Tuesday, January 17, 2006
Sunnyside Community Hospital Public Relations Director Tom Lathen was one of 27 health care staff from around the United States attending a Federal Emergency Management Agency (FEMA) training in Anniston, Alabama last week.
The class, entitled "Advanced Public Information Officers: Health and Hospitals," is designed to train health care leaders to be part of a coordinated response to a local, regional or national disaster.
The Anniston class was based on the creation of a joint information center in the event of a fire, shooting, earthquake or other extraordinary event. The information center has representatives from all of the groups involved coping with the incident and restoring life to normal for those who are impacted.
While the command center is located close to the incident, the joint information center can be housed at a different location. They coordinate the release of information and follow up with the leaders in the command center. A liaison works between the command center and the information center.
"I worked as a reporter during the Mt. St. Helen's eruption in 1980, so I have experienced the chaos a disaster situation creates," Lathen said. "What the FEMA class taught me is that coordination of information release is a public service that follows all the good work of fire, policy and first responders.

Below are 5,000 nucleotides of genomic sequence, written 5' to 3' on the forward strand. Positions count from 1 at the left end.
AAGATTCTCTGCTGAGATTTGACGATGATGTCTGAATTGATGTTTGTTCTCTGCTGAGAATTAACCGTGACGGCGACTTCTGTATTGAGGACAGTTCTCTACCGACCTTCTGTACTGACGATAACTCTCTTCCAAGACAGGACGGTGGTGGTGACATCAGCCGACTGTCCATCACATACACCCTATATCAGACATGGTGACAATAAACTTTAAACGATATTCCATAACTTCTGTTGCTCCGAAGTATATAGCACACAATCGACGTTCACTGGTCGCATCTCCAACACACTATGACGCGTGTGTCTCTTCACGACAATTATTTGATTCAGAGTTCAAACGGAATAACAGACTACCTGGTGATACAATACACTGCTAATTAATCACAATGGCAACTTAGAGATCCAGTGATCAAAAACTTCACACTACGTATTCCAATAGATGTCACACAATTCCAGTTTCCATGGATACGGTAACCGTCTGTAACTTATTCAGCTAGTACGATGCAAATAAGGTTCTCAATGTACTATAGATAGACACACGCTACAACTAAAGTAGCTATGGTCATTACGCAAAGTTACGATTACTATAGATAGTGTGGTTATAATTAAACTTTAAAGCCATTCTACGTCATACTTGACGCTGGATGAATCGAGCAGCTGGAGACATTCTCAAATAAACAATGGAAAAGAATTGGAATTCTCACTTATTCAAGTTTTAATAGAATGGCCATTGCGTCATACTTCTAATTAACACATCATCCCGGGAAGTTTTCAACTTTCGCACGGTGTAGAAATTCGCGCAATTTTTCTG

"It is not controlling what the public learns, but rather more focused on getting all the agencies to address the most pressing needs of the public," Lathen continued.
Yakima County Emergency Management has a countywide disaster plan. Hospitals and emergency response personnel practice disaster situations at least once a year. The federal government has also increased funding for training like that Lathen attended because of the increased concern for public safety following the September 11th terrorist attacks.
The hospital (and many other first responding agencies) works with the county (and state) to coordinate disaster response.
"I think the public information during and following the Grandview chemical fire last year might have been handled more cohesively if we had received this type of training," Lathen said. "While the fire crews, law enforcement and aide workers did a great job, there could have been greater unified public information about the fire and the follow-up issues of clean-up, temporary evacuation and return home."
Lathen said Yakima County Emergency Services personnel are well trained and attuned to the programs of the dozens of other agencies he met while training in Alabama last week.